In addition to all this, Nelson will also have to bring to life nearly three dozen men and women, without so much as a costume change to facilitate his transformations.

"He has to switch roles so fast, sometimes with every line," Hicken says. "He needs to find a way to communicate who he is very quickly, so that the audience will understand what's going on."

If that weren't enough of a challenge, Nelson also must master perhaps a dozen dialects. Most of the dialogue is spoken with a German accent, but the script also includes the voices of American soldiers hailing from Texas, New York and the Midwest, plus journalists from India, France and Japan. Yet another character is Jewish.

Then there's von Mahlsdorf herself, a consummate actress who took on whatever persona was most likely to help her survive.

Luckily, this is not the first time that Nelson has portrayed multiple roles: He pulled off that trick four times previously, most recently last season, when he performed The Santaland Diaries at Rep Stage and The Turn of the Screw at Everyman.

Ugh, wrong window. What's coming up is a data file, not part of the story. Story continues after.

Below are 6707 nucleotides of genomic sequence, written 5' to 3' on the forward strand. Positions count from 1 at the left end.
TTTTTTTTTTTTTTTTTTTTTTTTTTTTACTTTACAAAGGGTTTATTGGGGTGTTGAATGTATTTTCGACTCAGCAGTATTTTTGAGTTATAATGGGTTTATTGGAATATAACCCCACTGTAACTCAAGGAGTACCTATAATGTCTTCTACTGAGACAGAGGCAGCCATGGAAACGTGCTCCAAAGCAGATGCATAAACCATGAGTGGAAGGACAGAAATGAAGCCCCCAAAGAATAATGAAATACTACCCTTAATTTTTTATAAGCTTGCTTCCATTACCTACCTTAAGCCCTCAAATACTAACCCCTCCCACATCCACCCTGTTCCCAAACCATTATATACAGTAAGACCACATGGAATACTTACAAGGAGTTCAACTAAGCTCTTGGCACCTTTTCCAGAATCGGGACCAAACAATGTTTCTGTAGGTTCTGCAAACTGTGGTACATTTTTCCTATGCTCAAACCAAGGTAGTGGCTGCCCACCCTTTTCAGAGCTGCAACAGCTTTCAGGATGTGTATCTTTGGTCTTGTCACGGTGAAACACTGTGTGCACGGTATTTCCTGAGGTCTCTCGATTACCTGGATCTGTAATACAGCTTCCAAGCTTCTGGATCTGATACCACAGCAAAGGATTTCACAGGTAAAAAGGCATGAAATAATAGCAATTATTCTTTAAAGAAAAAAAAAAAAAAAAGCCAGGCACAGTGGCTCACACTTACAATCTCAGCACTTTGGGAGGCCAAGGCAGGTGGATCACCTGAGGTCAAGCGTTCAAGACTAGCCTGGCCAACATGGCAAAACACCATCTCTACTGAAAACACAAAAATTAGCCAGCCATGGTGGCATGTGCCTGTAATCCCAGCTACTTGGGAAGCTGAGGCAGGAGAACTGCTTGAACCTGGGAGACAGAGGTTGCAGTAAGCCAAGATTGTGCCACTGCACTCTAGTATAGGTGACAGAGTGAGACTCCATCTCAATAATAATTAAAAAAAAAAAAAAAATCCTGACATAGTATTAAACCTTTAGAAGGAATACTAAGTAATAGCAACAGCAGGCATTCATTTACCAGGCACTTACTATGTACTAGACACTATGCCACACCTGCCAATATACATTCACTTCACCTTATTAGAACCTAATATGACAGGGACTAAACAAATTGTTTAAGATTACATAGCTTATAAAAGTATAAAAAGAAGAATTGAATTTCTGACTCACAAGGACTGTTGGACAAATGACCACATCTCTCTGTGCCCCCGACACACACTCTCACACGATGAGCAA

Both Hicken and Lancisi describe Nelson's gift for mimicry with the same phrase: He is, they say, "a chameleon." Hicken says that Nelson is following in the tradition of such performers as Dustin Hoffman, Meryl Streep and Alec Guinness, who revel in their ability to submerge themselves in vastly different characters.

"Bruce is just so incredibly versatile," Hicken says.

"He has a very limber voice and physical instrument, and he can go back and forth from being an elderly man in prison to a terrified boy in a housecoat facing the Nazis. That's the kind of actor you need for a play like this."

Perhaps it takes a shape-shifter to know one.

bruce nelson

Age: 42

Birthplace : Fort Dix, N.J.

Residence : Baltimore

Occupation : Actor and ensemble member of Everyman Theatre

Education : Bachelor of Arts in theater, Towson University, 1988

Awards: 2004 Helen Hayes Award for Best Actor; 2006 Helen Hayes Award for Best Supporting Actor

Personal triumph: Lost 80 pounds by dieting and has kept the weight off for several years

Family life: Partnered with psychologist Richard Goldberg; father of a 2-year-old son, Nelson Knoche

if you go

I Am My Own Wife runs from Jan. 14 through Feb. 22 at Everyman Theatre, 1727 N. Charles St. Showtimes are 7:30 p.m. Wednesdays-Thursdays; 8 p.m. Fridays; 2 p.m., 8 p.m. Saturdays; 2 p.m., 7 p.m. Sundays. Tickets are $24-$38. Call 410-752-2208 or go to everymantheatre.org.